Where we fall on the political spectrum may be more than the result of rational thought. Political ideologies appear to fit with certain “psychological needs,” according to research by a team of psychologists, including Brian Nosek, a UVA assistant professor of psychology who studies implicit cognition, or how thinking is shaped by social context.

Writing in the March issue of Perspectives on Psychological Science, Nosek and colleagues at New York University and the University of Texas-Austin found that the core tenets of conservatism and liberalism appear to be more deeply rooted than previously believed. Conservatives, they found, are more “conscientious” than liberals. Liberals, on the other hand, are more “open to experience.”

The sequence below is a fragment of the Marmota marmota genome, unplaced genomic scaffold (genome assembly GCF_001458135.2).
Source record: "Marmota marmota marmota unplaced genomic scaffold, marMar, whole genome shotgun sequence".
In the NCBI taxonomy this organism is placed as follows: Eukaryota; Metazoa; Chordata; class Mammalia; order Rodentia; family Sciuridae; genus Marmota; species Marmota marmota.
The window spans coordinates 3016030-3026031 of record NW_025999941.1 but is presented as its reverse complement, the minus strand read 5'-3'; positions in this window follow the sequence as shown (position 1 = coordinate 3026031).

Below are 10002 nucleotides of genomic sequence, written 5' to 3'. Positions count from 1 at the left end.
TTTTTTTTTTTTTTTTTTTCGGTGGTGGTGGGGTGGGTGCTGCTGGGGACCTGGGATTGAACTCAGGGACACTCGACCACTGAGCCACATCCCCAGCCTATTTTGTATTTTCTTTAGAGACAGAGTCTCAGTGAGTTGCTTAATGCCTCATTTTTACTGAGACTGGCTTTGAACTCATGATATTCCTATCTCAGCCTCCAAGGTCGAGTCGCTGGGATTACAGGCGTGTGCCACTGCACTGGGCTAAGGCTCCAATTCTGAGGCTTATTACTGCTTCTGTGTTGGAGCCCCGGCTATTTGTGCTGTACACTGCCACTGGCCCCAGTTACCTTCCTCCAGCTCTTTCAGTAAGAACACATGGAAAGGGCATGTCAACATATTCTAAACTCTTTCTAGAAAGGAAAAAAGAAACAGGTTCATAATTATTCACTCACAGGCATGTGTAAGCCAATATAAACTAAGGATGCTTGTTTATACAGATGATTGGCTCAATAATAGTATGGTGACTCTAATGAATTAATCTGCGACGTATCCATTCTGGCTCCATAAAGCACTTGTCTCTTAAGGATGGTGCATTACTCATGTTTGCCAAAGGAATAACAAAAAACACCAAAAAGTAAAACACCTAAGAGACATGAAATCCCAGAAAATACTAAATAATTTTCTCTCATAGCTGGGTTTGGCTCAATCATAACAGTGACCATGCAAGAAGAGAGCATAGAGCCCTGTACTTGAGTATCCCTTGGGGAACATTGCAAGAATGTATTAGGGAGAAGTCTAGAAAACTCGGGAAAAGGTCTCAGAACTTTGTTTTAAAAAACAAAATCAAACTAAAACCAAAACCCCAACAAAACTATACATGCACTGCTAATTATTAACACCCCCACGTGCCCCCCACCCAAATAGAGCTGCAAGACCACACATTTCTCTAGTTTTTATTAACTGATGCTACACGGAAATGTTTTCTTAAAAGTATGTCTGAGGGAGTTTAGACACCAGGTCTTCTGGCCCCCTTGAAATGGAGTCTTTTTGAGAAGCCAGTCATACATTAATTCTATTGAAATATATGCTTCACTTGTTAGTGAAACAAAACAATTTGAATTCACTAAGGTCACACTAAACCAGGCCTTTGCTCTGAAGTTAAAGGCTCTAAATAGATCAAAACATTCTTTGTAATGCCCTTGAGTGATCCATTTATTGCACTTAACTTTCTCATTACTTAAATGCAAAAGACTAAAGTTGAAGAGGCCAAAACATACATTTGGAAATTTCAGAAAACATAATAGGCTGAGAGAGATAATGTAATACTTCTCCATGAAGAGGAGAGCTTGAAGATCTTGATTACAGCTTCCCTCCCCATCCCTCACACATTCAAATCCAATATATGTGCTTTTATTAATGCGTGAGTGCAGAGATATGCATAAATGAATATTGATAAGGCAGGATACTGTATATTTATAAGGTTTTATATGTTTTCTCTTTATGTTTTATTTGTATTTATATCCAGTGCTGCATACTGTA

“Ideological self-placement on a liberalism-conservatism scale explains an astonishing 85 percent of the statistical variance in Democratic versus Republican voting intentions in presidential elections between 1972 and 2004,” they write.

In two large studies of University of Texas students, the researchers found liberal preferences for foreign travel and unusual foods as well as greater tolerance for tattoos and foreign films. Conservative students preferred mainstream activities such as fishing and watching television and were more likely to join fraternities or own an SUV.

And data from 12 countries confirms that emotionally secure people seem to be more able to tolerate a bit of unpredictability in their lives, while conservative politics seemed to indicate a need for structure and stability.